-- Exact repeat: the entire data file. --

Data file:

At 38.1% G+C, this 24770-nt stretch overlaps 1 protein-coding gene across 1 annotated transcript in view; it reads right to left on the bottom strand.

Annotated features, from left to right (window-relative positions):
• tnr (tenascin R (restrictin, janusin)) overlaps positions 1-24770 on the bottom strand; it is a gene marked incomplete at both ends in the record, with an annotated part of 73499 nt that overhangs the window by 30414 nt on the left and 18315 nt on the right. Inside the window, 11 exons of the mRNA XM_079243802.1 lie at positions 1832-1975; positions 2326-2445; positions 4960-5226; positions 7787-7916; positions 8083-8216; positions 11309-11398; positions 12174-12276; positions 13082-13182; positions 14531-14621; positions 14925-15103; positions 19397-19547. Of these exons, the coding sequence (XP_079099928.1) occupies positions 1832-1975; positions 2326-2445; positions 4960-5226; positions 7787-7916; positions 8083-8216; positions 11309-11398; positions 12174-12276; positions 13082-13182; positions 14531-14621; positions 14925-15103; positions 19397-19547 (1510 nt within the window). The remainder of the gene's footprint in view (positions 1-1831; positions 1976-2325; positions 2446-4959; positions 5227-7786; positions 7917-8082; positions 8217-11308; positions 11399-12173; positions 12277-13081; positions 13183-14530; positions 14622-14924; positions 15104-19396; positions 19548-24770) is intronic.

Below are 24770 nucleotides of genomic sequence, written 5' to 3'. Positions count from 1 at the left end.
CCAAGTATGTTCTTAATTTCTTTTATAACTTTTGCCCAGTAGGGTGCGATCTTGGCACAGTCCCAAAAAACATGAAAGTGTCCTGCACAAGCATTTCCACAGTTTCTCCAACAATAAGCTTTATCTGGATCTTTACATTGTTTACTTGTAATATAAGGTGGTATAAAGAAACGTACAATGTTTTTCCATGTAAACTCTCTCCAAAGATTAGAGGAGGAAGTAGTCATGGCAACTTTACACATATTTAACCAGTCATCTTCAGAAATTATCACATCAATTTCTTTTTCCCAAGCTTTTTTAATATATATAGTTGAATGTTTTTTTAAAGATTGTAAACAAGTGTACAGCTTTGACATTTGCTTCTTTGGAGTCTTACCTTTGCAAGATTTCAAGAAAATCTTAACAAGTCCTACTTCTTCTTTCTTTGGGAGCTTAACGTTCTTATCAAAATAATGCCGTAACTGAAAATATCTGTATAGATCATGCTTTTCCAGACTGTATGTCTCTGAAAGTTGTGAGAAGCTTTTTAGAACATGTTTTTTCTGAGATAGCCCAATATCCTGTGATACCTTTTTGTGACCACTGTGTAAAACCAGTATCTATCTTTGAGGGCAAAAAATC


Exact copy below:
At 38.1% G+C, this 24770-nt stretch overlaps 1 protein-coding gene across 1 annotated transcript in view; it reads right to left on the bottom strand.

Annotated features, from left to right (window-relative positions):
• tnr (tenascin R (restrictin, janusin)) overlaps positions 1-24770 on the bottom strand; it is a gene marked incomplete at both ends in the record, with an annotated part of 73499 nt that overhangs the window by 30414 nt on the left and 18315 nt on the right. Inside the window, 11 exons of the mRNA XM_079243802.1 lie at positions 1832-1975; positions 2326-2445; positions 4960-5226; positions 7787-7916; positions 8083-8216; positions 11309-11398; positions 12174-12276; positions 13082-13182; positions 14531-14621; positions 14925-15103; positions 19397-19547. Of these exons, the coding sequence (XP_079099928.1) occupies positions 1832-1975; positions 2326-2445; positions 4960-5226; positions 7787-7916; positions 8083-8216; positions 11309-11398; positions 12174-12276; positions 13082-13182; positions 14531-14621; positions 14925-15103; positions 19397-19547 (1510 nt within the window). The remainder of the gene's footprint in view (positions 1-1831; positions 1976-2325; positions 2446-4959; positions 5227-7786; positions 7917-8082; positions 8217-11308; positions 11399-12173; positions 12277-13081; positions 13183-14530; positions 14622-14924; positions 15104-19396; positions 19548-24770) is intronic.

Below are 24770 nucleotides of genomic sequence, written 5' to 3'. Positions count from 1 at the left end.
CCAAGTATGTTCTTAATTTCTTTTATAACTTTTGCCCAGTAGGGTGCGATCTTGGCACAGTCCCAAAAAACATGAAAGTGTCCTGCACAAGCATTTCCACAGTTTCTCCAACAATAAGCTTTATCTGGATCTTTACATTGTTTACTTGTAATATAAGGTGGTATAAAGAAACGTACAATGTTTTTCCATGTAAACTCTCTCCAAAGATTAGAGGAGGAAGTAGTCATGGCAACTTTACACATATTTAACCAGTCATCTTCAGAAATTATCACATCAATTTCTTTTTCCCAAGCTTTTTTAATATATATAGTTGAATGTTTTTTTAAAGATTGTAAACAAGTGTACAGCTTTGACATTTGCTTCTTTGGAGTCTTACCTTTGCAAGATTTCAAGAAAATCTTAACAAGTCCTACTTCTTCTTTCTTTGGGAGCTTAACGTTCTTATCAAAATAATGCCGTAACTGAAAATATCTGTATAGATCATGCTTTTCCAGACTGTATGTCTCTGAAAGTTGTGAGAAGCTTTTTAGAACATGTTTTTTCTGAGATAGCCCAATATCCTGTGATACCTTTTTGTGACCACTGTGTAAAACCAGTATCTATCTTTGAGGGCAAAAAATC